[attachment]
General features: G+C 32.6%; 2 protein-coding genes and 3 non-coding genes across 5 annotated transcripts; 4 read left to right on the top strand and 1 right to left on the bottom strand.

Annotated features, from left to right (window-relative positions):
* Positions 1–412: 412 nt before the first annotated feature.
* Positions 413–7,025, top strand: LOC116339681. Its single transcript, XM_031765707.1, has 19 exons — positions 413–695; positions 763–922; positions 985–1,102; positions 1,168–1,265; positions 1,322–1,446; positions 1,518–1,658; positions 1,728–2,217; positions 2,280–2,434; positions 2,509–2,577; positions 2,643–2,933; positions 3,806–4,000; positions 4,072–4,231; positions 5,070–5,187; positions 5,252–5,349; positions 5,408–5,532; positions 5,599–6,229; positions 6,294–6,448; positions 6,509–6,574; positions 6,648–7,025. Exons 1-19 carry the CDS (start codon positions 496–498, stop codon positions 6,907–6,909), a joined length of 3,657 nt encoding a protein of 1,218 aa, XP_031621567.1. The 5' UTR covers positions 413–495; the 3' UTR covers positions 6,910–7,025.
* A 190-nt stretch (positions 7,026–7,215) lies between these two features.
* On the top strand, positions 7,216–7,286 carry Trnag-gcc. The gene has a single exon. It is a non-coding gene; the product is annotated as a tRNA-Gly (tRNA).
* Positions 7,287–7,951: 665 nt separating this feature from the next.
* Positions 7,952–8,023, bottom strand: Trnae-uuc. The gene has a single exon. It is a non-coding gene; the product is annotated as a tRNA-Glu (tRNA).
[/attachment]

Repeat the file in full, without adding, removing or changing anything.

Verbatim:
General features: G+C 32.6%; 2 protein-coding genes and 3 non-coding genes across 5 annotated transcripts; 4 read left to right on the top strand and 1 right to left on the bottom strand.

Annotated features, from left to right (window-relative positions):
* Positions 1–412: 412 nt before the first annotated feature.
* Positions 413–7,025, top strand: LOC116339681. Its single transcript, XM_031765707.1, has 19 exons — positions 413–695; positions 763–922; positions 985–1,102; positions 1,168–1,265; positions 1,322–1,446; positions 1,518–1,658; positions 1,728–2,217; positions 2,280–2,434; positions 2,509–2,577; positions 2,643–2,933; positions 3,806–4,000; positions 4,072–4,231; positions 5,070–5,187; positions 5,252–5,349; positions 5,408–5,532; positions 5,599–6,229; positions 6,294–6,448; positions 6,509–6,574; positions 6,648–7,025. Exons 1-19 carry the CDS (start codon positions 496–498, stop codon positions 6,907–6,909), a joined length of 3,657 nt encoding a protein of 1,218 aa, XP_031621567.1. The 5' UTR covers positions 413–495; the 3' UTR covers positions 6,910–7,025.
* A 190-nt stretch (positions 7,026–7,215) lies between these two features.
* On the top strand, positions 7,216–7,286 carry Trnag-gcc. The gene has a single exon. It is a non-coding gene; the product is annotated as a tRNA-Gly (tRNA).
* Positions 7,287–7,951: 665 nt separating this feature from the next.
* Positions 7,952–8,023, bottom strand: Trnae-uuc. The gene has a single exon. It is a non-coding gene; the product is annotated as a tRNA-Glu (tRNA).